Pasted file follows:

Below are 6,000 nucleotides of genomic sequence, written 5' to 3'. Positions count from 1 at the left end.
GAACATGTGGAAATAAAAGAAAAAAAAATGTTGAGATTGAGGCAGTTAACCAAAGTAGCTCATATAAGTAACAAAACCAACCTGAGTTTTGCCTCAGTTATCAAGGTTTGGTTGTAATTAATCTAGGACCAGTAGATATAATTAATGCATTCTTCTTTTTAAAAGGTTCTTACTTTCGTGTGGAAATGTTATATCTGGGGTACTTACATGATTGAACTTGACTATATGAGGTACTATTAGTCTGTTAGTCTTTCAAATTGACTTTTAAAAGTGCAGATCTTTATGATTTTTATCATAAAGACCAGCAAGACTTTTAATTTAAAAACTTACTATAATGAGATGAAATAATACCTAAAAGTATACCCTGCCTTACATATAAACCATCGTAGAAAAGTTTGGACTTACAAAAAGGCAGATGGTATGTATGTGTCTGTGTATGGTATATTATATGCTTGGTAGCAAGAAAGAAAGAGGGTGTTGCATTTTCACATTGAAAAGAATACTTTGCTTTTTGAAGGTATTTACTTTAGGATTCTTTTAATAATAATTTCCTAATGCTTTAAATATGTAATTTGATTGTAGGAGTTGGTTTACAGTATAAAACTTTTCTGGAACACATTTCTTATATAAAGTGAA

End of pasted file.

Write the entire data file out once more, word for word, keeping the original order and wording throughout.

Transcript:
Below are 6,000 nucleotides of genomic sequence, written 5' to 3'. Positions count from 1 at the left end.
GAACATGTGGAAATAAAAGAAAAAAAAATGTTGAGATTGAGGCAGTTAACCAAAGTAGCTCATATAAGTAACAAAACCAACCTGAGTTTTGCCTCAGTTATCAAGGTTTGGTTGTAATTAATCTAGGACCAGTAGATATAATTAATGCATTCTTCTTTTTAAAAGGTTCTTACTTTCGTGTGGAAATGTTATATCTGGGGTACTTACATGATTGAACTTGACTATATGAGGTACTATTAGTCTGTTAGTCTTTCAAATTGACTTTTAAAAGTGCAGATCTTTATGATTTTTATCATAAAGACCAGCAAGACTTTTAATTTAAAAACTTACTATAATGAGATGAAATAATACCTAAAAGTATACCCTGCCTTACATATAAACCATCGTAGAAAAGTTTGGACTTACAAAAAGGCAGATGGTATGTATGTGTCTGTGTATGGTATATTATATGCTTGGTAGCAAGAAAGAAAGAGGGTGTTGCATTTTCACATTGAAAAGAATACTTTGCTTTTTGAAGGTATTTACTTTAGGATTCTTTTAATAATAATTTCCTAATGCTTTAAATATGTAATTTGATTGTAGGAGTTGGTTTACAGTATAAAACTTTTCTGGAACACATTTCTTATATAAAGTGAA